Have you ever been to Shoreditch? It's a classic urban shithole, and what's more, if you're after poor people to train, there's Tower Hamlets and Hackney a stone's throw away.
Personally I'd put guards around the M25 to stop any escapees, and invite the Luftwaffe back to do the job properly.
People quite like working in places where you can walk to work and at least some basic shops without getting a car every five minutes.
An interesting idea, but unless you live somewhere with a fairly large range of potential employers within working distance, you'll have to move when you change jobs in order to continue walking to work. For some that'll be just dandy. For me, I'll stick living where I do, my children having a stable education, and commute for the various jobs that my career gets me into.
I might add that the sort of urban hipster utopia that is described is my vision of hell.
You forgot, more taxes to dodge.
Just a simple grab from the vid, no jiggery-pokery.
In a way I'm disappointed. And, if you'd diddled the image with some low rent Photoshoppery, that would have satisfied the first two whining commentards, n'est pas?
and at the same time redesign the rear end to make it rather less eye-searingly ugly.
The original design inspiration had a different design at the back. You remember, the three wheeler that Goldmember used to escape from Austin Powers.
Jail the directors/principals behind the nuisance calls for five minutes ....
Given that a murderer will expect to serve only about six and a half years, largely on account of government not having built enough jails, how on earth do you think that it would be feasible to start locking people up for this?
Ideally I'd like the guilty to birched, but once you start with that sort of thing you get the sort of "justice" seen in northern Syria. So, we can't beat them, we can't afford to jail them. And that's why the objective of the ICO should not be to piss around as they do at the moment, but to make sure the penalties stick, and that all monies owed to the ICO are clawed back, if necessary by leaving the company directors homeless. Industrialise the process of enforcement and clawback to make sure it gets results, and that there's no easy escapes, include the costs of enforcement in the penalty, and the message will start to leak out into the murky world of auto-dialler and outbound call centre companies.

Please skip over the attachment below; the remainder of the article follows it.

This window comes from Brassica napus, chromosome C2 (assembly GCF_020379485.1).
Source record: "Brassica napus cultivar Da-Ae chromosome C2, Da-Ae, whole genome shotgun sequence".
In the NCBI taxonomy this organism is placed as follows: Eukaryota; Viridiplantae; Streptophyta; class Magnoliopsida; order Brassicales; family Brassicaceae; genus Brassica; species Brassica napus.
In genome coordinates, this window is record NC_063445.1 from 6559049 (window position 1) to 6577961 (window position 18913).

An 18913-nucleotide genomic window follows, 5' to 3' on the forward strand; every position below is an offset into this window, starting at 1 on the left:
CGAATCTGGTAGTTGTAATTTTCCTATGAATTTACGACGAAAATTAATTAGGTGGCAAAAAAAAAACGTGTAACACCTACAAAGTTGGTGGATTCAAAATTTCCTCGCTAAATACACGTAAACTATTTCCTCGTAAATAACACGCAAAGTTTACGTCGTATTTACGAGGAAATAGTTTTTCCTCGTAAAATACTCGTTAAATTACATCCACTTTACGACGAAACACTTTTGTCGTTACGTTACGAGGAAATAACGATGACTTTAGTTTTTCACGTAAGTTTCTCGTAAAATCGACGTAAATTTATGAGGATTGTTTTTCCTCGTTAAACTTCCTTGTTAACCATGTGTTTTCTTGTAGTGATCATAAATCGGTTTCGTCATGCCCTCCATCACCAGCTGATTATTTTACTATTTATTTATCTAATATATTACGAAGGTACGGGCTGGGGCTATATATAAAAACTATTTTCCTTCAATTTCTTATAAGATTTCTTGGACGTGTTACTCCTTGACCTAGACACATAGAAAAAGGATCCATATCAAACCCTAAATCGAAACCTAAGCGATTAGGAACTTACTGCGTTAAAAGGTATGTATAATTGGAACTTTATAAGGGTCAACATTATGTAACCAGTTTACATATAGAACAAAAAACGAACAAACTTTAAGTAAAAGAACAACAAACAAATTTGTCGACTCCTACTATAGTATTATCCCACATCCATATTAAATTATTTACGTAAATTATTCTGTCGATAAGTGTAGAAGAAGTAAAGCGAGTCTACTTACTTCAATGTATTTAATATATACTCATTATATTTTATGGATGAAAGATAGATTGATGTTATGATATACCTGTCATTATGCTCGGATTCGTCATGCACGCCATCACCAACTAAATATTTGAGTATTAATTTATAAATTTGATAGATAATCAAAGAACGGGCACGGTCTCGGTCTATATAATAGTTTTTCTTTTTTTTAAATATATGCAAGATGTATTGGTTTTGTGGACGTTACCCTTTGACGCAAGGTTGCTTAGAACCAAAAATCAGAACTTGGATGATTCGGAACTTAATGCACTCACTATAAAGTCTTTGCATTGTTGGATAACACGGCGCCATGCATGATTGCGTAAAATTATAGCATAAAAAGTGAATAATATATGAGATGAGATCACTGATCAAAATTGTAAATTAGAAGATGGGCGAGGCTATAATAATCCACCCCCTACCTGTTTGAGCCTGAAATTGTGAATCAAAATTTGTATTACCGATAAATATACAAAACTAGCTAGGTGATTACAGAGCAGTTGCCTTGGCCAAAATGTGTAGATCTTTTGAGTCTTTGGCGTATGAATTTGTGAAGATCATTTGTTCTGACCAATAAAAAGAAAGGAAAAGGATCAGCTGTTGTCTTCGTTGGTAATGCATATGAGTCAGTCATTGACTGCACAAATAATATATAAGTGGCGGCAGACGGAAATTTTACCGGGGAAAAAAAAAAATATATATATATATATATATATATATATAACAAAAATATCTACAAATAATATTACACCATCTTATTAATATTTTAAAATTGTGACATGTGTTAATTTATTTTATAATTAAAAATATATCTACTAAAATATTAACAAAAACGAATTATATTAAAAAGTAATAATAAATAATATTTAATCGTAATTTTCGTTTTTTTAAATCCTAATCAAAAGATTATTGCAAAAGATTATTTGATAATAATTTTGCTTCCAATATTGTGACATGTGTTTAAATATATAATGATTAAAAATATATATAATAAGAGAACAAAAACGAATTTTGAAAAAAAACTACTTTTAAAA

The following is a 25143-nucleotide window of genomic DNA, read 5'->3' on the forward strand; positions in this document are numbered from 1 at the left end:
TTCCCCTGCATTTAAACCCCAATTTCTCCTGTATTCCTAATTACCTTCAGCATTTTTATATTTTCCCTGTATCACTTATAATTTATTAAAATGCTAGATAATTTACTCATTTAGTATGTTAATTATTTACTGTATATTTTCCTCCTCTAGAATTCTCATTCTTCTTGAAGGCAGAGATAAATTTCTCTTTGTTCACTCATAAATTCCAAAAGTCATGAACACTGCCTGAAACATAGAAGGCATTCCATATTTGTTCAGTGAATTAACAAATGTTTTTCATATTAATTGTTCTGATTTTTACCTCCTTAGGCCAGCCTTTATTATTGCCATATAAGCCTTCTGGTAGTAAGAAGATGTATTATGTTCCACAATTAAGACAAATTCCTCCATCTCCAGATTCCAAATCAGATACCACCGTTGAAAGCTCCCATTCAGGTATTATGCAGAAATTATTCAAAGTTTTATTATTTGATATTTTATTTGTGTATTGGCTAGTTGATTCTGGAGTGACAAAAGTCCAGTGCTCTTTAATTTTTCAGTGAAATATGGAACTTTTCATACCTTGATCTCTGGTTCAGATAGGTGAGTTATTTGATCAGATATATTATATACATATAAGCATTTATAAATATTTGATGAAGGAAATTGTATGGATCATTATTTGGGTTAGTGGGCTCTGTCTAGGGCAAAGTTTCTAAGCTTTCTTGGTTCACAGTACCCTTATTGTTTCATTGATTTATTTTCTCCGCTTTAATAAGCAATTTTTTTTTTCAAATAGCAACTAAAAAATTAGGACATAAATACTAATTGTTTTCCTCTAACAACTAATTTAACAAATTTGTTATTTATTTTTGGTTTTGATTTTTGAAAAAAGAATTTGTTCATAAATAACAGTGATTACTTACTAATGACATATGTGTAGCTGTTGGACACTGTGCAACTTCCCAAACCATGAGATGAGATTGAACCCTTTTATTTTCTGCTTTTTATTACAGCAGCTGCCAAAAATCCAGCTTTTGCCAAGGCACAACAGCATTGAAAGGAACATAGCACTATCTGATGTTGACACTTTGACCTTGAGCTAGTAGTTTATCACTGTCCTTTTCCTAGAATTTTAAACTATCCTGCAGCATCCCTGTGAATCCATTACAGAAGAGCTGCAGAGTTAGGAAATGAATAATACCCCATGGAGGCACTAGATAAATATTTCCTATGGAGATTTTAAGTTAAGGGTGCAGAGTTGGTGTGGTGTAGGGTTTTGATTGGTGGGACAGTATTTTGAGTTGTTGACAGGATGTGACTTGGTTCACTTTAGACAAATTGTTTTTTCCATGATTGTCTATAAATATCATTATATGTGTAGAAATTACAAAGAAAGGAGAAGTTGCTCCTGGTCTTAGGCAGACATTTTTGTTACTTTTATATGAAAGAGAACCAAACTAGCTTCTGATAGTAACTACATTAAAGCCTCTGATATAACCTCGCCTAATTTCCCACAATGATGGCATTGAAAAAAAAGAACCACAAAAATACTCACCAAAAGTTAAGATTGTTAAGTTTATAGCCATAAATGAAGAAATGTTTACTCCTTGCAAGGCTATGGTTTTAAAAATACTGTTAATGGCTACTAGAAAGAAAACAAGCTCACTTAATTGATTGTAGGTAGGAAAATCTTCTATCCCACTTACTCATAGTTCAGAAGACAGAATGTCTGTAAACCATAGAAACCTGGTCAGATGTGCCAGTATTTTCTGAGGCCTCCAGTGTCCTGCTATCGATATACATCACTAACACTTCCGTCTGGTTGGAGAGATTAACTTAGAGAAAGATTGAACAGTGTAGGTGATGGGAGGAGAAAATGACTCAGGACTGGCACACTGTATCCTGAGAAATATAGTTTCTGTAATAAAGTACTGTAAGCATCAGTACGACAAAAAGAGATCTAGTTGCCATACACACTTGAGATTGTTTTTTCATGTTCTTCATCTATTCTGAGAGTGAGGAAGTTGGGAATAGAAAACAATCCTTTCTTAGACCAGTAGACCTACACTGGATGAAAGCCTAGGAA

As a simple start, the law needs to change to make directors personally liable for unpaid civil monetary penalties.
One wonders whether the best approach to stopping such calls involves the use of a few large blokes and a dark alley.
Ain't going to happen. Unfortunately, the ICO are pathetically weak in following through. When they assign a monetary penalty, and some scumbag like Pardo winds up the company concerned, the ICO should formally oppose the striking off, demand payment, and then cause the company to become bankrupt if they don't pay. Whilst this might seem to have the same end effect, by making DSM insolvent, the ICO could then apply to the Insolvency Service to have Pardo disqualified as a director. That would make his life a whole lot more difficult when he tries to establish another shady outfit to do the same thing in a few months time.
Until the ICO actually enforce penalties against those who intentionally break the law, then those people will continue to see that there is no risk in breaking these laws. I would moot that all the penalties that the ICO do actually get paid are from the unintentional law breakers, quite often in the public sector. Call me old fashioned, but taking money out of the health budget, and recycling it to the Treasury via the ICO is a pointless exercise that benefits nobody.
not much interest and not much change
Whilst undoubtedly true, I'm surprised that it took ANY resource to provide the data to the web, in which case why stop publishing it if the probe still transmits it. Haven't NASA heard of automation?
fscked by SHA-1 collision? Not so fast, says Linus Torvalds